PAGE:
Marina Sawdon, John C. McLachlan
Objectives Our aim was to explore the relationship between medical student Conscientiousness Index scores and indicators of later clinical performance held in the UK Medical Education Database (UKMED). Objectives were to determine whether conscientiousness in first-year and second-year medical students predicts later performance in medical school and in early practice. Policy implications would permit targeted remediation where necessary or aid in selection.
Design A prospective correlational study.
Setting A single UK medical school and early years of practice, 2005–2018.
Participants The data were obtained from the UKMED on 858 students. Full outcome data was available for variable numbers of participants, as described in the text.
Main outcome measures Scores on the UK Foundation Programme Office’s Situational Judgement Test (SJT) and Educational Performance Measure (EPM), the Prescribing Safety Assessment (PSA) and Annual Review of Competency Progression (ARCP) outcomes.
Results Linear regression analysis shows Conscientiousness Index scores significantly correlate with pregraduate and postgraduate performance variables: SJT scores (R=0.373, R2=0.139, B=0.066, p<0.001, n=539); PSA scores (R=0.249, R2=0.062, B=0.343, p<0.001, n=462); EPM decile scores for the first (lowest) decile are significantly lower than the remaining 90% (p=0.003, n=539), as are PSA scores (p<0.001, n=463), and ARCP year 2 scores (p=0.019, n=517). The OR that students in the first decile fail to achieve the optimum ARCP outcome is 1.6126 (CI: 1.1400 to 2.2809, p=0.0069, n=618).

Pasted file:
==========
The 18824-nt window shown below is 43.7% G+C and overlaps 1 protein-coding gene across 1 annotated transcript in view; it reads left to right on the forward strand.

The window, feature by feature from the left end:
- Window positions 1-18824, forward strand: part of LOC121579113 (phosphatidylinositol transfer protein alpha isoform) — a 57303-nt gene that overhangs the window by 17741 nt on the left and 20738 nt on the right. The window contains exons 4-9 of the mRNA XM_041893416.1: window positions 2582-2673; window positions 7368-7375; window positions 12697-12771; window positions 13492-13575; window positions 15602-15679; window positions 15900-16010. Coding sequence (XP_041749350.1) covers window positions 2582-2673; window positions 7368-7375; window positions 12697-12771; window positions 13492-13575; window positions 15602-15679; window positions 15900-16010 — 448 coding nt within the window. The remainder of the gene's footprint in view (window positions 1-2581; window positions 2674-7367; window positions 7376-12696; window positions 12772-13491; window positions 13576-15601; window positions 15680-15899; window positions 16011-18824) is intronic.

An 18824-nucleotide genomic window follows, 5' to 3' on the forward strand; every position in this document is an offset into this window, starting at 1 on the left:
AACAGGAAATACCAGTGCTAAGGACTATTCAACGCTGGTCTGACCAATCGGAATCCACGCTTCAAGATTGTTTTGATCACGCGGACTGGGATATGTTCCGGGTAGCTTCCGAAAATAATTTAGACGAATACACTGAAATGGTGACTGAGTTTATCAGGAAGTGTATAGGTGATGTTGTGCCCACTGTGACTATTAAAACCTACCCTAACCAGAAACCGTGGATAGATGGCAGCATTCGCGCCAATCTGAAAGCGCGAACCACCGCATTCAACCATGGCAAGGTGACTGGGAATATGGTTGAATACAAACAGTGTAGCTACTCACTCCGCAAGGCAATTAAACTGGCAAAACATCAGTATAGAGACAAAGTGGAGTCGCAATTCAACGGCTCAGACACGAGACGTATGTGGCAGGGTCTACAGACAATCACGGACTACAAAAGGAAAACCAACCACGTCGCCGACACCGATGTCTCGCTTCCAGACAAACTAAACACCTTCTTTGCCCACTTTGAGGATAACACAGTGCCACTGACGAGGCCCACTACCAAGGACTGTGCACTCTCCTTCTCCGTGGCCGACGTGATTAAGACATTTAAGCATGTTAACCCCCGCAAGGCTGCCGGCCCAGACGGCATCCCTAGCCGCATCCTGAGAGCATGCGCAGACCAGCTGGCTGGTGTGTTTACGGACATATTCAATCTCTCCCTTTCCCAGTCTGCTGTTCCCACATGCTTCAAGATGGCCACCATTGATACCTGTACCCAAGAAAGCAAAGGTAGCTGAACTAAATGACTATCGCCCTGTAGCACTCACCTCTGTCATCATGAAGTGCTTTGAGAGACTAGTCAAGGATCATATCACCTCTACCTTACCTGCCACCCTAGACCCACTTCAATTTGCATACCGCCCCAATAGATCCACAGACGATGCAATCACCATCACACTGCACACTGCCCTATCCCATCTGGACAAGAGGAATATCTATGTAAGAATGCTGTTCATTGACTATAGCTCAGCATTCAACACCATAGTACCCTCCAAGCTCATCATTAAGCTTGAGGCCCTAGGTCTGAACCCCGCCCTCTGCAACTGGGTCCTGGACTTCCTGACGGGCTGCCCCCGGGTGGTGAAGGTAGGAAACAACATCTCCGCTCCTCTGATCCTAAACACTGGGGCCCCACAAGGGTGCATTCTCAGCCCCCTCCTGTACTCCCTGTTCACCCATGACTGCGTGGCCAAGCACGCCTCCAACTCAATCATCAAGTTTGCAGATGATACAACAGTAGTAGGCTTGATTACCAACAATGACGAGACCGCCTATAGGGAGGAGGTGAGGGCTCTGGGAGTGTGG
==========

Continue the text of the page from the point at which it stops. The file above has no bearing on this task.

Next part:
Conclusions Conscientiousness Index scores in years 1 and 2 of medical school have predictive value for later performance in knowledge, skills and clinical practice. This trait could be used either for selection or for targeted remediation to avoid potential problems in the future.